Challenges to MAD implementation in MyRice included the time taken for capacity building, testing advanced features, issues in designing and form editing, adding qualitative observations and wider MAD implementation at IRRI. Significant work was involved in up-skilling IRRI staff in CommCare application building. Over time, however, the team's support requirements reduced and at least two scientists at IRRI could now be considered experts in CommCare application building. A total of 56 combined days were spent by the two researchers most involved in the development of the farmer data sheet and household survey. Despite the challenges they continued to build capacity over the 9-month period of MAD implementation.
Twenty-six feedback responses were recorded from the MyRice research team during MAD adoption in the SRA. These indicated that the team found planning to be ‘Easy’ to ‘Normal’. While the majority of responses marked Training and Building ‘Easy’ or ‘Normal’, almost one third of relevant responses recorded these phases as being ‘Difficult’ (Figure 8). Testing and Deployment phases were mostly recorded as being ‘Easy’ by staff and the two responses reporting for Data Monitoring & Management marked it as ‘Normal’.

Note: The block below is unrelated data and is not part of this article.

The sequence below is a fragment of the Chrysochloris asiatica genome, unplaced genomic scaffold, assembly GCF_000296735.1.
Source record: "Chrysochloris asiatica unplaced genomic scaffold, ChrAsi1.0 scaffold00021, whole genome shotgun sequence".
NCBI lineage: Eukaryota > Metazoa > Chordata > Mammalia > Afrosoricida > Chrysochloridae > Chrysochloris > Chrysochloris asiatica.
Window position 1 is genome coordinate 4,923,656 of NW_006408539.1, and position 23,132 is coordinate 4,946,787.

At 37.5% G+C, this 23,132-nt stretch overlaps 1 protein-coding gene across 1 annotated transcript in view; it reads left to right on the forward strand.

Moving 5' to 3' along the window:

By pushing boundaries and using the most sophisticated coding available, the team frequently hit the limits of CommCare functionality and identified bugs that needed to be resolved by Dimagi staff. They twice underestimated the degree of testing and error handling required for such logically complex applications and had stressful periods of hard work prior to launch. While the app building community (“A-ladies”) intend to hold institutional workshops to introduce their peers to CommCare, there is a challenge in transferring their skills to other IRRI staff. All of these women wish to pursue their original careers (they have full-time workloads as scientists) as much as possible rather than build applications for other projects or become trainers.
Financial & Time Costs
The financial costs involved for MAD implementation was not made available by the Myanmar Rice research team. The total number of Oikoi support days provided to the project was 34 (see Table below). An additional 5.2 days logged for travel and logistics. This was the highest number of support days for a MAD project and reflects additional training, the complexity of the apps that were created and the longer time required for capacity building. Project staff spent a total of 56 days adopting MAD applications. Most of this time was spent in training (15 days) building (18 days) and testing (11 days).